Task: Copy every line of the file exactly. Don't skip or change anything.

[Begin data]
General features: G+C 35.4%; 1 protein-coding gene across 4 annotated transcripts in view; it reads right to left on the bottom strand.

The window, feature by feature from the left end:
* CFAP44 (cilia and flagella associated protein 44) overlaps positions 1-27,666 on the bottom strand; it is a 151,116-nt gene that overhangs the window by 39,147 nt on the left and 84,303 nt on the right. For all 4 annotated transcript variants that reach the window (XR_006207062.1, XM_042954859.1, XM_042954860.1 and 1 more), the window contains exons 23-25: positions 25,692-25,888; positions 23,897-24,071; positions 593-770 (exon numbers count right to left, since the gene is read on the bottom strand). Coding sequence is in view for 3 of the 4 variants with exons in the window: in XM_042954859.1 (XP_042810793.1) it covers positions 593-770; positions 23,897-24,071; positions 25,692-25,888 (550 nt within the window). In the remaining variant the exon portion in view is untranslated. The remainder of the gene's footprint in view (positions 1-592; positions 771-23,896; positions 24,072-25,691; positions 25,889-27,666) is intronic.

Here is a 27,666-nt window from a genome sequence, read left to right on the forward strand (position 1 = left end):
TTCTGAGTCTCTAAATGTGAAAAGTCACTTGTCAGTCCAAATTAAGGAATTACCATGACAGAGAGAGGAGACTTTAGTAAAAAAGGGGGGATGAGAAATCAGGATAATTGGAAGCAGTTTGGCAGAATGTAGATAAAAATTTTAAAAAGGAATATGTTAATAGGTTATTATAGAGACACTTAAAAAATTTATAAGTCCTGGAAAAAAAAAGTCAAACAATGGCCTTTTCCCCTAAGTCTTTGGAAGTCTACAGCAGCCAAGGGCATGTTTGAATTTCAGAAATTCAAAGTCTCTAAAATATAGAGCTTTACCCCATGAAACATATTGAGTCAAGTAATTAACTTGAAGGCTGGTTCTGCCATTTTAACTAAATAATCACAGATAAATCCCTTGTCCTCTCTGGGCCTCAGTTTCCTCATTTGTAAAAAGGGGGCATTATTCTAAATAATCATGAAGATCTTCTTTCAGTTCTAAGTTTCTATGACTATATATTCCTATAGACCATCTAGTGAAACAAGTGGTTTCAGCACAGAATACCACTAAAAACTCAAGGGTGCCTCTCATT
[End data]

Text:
General features: G+C 35.4%; 1 protein-coding gene across 4 annotated transcripts in view; it reads right to left on the bottom strand.

The window, feature by feature from the left end:
* CFAP44 (cilia and flagella associated protein 44) overlaps positions 1-27,666 on the bottom strand; it is a 151,116-nt gene that overhangs the window by 39,147 nt on the left and 84,303 nt on the right. For all 4 annotated transcript variants that reach the window (XR_006207062.1, XM_042954859.1, XM_042954860.1 and 1 more), the window contains exons 23-25: positions 25,692-25,888; positions 23,897-24,071; positions 593-770 (exon numbers count right to left, since the gene is read on the bottom strand). Coding sequence is in view for 3 of the 4 variants with exons in the window: in XM_042954859.1 (XP_042810793.1) it covers positions 593-770; positions 23,897-24,071; positions 25,692-25,888 (550 nt within the window). In the remaining variant the exon portion in view is untranslated. The remainder of the gene's footprint in view (positions 1-592; positions 771-23,896; positions 24,072-25,691; positions 25,889-27,666) is intronic.

Here is a 27,666-nt window from a genome sequence, read left to right on the forward strand (position 1 = left end):
TTCTGAGTCTCTAAATGTGAAAAGTCACTTGTCAGTCCAAATTAAGGAATTACCATGACAGAGAGAGGAGACTTTAGTAAAAAAGGGGGGATGAGAAATCAGGATAATTGGAAGCAGTTTGGCAGAATGTAGATAAAAATTTTAAAAAGGAATATGTTAATAGGTTATTATAGAGACACTTAAAAAATTTATAAGTCCTGGAAAAAAAAAGTCAAACAATGGCCTTTTCCCCTAAGTCTTTGGAAGTCTACAGCAGCCAAGGGCATGTTTGAATTTCAGAAATTCAAAGTCTCTAAAATATAGAGCTTTACCCCATGAAACATATTGAGTCAAGTAATTAACTTGAAGGCTGGTTCTGCCATTTTAACTAAATAATCACAGATAAATCCCTTGTCCTCTCTGGGCCTCAGTTTCCTCATTTGTAAAAAGGGGGCATTATTCTAAATAATCATGAAGATCTTCTTTCAGTTCTAAGTTTCTATGACTATATATTCCTATAGACCATCTAGTGAAACAAGTGGTTTCAGCACAGAATACCACTAAAAACTCAAGGGTGCCTCTCATT